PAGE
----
Homomorphism $f: G \to H$ maps $e_g$ to $e_h$

I'm trying to wok out the proof that a homomorphism, $f: G \to H$ maps the identity in one group to the identity in another. Several other answers provide an explanation for this, but there is one step I am confused on and haven't been able to find by browsing past answers. It's likely that I'm misunderstanding the justification for drawing on the inverse of $f$ and the logic which follows.

starting with the standard property of homorphisms, $f(g_1 * g_2) = f(g_1) \oplus f(g_2)$, taking $*$ to be the binary operation in $G$, $\oplus$ to the binary operation in $H$, and $g_1, g_2 \in G$.

From here, the proof lets $g_1 = g_2 = e_g$, where $e_g$ is the identity of the group, $G$, which implies that $f(e_g * e_g) = f(e_g) * f(e_g)$, so $f(e_g) = f(e_g) * f(e_g)$.

Then, we multiply on the left by $\left(f(e_g)\right)^{-1}$, which should cause this to simplfiy to the identity on the left and $f(e_g)$ on the right. Here is my confusion:

(a) How do we conclude that such an inverse exists? I believe that a homorphism is by definition bijective and, by extension, invertible, as establishing such a function is necessary to establish that two groups are isomorphic. Is this the argument? Or is there an additional condition specific to the particular groups?

(b) Which binary operation are we applying when we multiply by this inverse? Clearly, $f(e_g) \in H$ by the definition of $f$, which has the operation $\oplus$, but $\left(f(e_g)\right)^{-1} \in G$, which has the operation, $*$. How can we 'mix' operations in this sense between elements of two different groups?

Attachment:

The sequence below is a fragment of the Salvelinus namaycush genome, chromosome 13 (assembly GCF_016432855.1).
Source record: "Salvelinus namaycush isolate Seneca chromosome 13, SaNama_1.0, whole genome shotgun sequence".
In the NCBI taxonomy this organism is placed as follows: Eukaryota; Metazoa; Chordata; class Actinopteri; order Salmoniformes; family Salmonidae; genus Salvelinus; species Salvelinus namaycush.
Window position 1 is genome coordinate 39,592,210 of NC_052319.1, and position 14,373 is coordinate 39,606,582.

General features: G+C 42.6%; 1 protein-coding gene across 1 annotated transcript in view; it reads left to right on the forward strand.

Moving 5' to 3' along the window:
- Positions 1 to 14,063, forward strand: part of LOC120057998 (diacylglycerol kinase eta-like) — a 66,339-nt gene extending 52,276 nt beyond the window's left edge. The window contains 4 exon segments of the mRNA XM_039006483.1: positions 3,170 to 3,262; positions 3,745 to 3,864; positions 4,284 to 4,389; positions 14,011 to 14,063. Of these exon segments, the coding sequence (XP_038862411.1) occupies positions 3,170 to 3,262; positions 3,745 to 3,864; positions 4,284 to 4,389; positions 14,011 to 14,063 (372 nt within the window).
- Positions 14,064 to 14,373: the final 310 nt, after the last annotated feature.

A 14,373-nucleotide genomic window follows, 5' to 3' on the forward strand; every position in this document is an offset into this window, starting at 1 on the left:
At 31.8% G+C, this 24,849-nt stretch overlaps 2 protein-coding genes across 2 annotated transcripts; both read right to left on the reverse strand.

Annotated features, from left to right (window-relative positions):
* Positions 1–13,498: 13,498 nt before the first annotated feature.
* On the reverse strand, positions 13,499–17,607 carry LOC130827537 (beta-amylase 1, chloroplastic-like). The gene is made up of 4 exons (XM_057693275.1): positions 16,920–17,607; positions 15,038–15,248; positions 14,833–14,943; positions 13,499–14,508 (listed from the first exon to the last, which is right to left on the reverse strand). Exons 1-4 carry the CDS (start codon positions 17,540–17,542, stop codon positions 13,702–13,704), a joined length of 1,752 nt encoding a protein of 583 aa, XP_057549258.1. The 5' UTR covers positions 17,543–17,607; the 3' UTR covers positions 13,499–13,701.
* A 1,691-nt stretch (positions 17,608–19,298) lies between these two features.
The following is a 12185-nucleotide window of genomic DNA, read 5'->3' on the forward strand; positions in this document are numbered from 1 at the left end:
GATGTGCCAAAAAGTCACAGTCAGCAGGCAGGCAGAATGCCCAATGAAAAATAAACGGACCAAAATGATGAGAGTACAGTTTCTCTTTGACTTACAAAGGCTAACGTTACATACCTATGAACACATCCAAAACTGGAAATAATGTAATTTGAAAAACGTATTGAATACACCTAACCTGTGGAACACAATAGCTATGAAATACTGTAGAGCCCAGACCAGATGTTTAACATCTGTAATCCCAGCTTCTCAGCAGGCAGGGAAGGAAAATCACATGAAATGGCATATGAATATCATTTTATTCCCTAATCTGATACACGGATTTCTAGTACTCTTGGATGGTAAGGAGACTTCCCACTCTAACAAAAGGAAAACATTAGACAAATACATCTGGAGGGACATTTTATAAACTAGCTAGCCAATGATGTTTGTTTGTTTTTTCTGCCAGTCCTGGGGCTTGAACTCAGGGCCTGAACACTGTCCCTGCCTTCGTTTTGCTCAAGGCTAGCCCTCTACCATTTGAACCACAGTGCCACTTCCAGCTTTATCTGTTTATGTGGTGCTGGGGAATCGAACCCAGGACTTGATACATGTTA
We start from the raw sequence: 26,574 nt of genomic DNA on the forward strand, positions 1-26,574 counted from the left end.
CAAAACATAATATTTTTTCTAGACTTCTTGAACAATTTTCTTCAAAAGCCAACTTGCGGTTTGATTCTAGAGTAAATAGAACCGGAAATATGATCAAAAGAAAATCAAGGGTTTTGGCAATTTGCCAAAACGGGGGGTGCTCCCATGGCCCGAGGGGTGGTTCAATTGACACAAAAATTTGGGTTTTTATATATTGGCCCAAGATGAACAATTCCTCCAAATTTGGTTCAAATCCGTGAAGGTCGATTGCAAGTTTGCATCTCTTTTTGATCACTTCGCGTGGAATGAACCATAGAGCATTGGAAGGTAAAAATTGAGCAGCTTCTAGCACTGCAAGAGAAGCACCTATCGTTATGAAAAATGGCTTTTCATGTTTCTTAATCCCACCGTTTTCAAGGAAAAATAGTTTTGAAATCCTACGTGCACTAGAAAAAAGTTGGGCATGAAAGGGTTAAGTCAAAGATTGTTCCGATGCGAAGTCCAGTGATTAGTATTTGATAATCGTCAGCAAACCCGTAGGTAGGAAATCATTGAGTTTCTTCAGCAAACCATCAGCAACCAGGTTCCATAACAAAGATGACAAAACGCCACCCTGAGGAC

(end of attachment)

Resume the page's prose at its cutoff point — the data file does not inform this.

Thanks.

• The inverse exists because $H$ is a group. You're applying the operation of $H$. Commented Jul 15, 2018 at 0:58
• You also moved from calling the operation of $H$ $\oplus$ to $*$ about halfway through, which created your confusion in question (b). Commented Jul 15, 2018 at 0:59

Here's what it should look like: $$f(e_G) = f(e_G * e_G) = f(e_G) \oplus f(e_G).$$ Ignore the middle term and write $$e_H \oplus f(e_G) = f(e_G) \oplus f(e_G).$$ Note that all I have done is replace $f(e_G)$ by $e_H \oplus f(e_G)$ which is legal by the identity property of $e_H$. Now operate on the right by $[f(e_G)]^{-1}$ computed in $H$.

• Thanks for this. When you say 'operate on the right,' though, do you mean operate with respect to the group operation in H, in which case we write $[f(e_G)]^{-1} \oplus f(e_g)?$. Or do we use the operation from $G$, $*$? I think this is the only thing I'm still a bit confused on.
– user465188
Commented Jul 15, 2018 at 1:16
• My equation is in $H$, so everything is in $H$. "On the right" means $\text{blah blah blah} \oplus [f(e_G)]^{-1}$. Do that to both sides. Commented Jul 15, 2018 at 1:22

How do we conclude that such an inverse exists?

Since $H$ is a group every element has its unique inverse.

I believe that a homorphism is by definition bijective

This is not true. Else terms like monomorphism, epimorphism or isomorphism would not make that much sense. But I am sure you can give a counterexample pretty easily, if you try some homomorphisms.

ad b): You just use the property, that you have a homomorphism.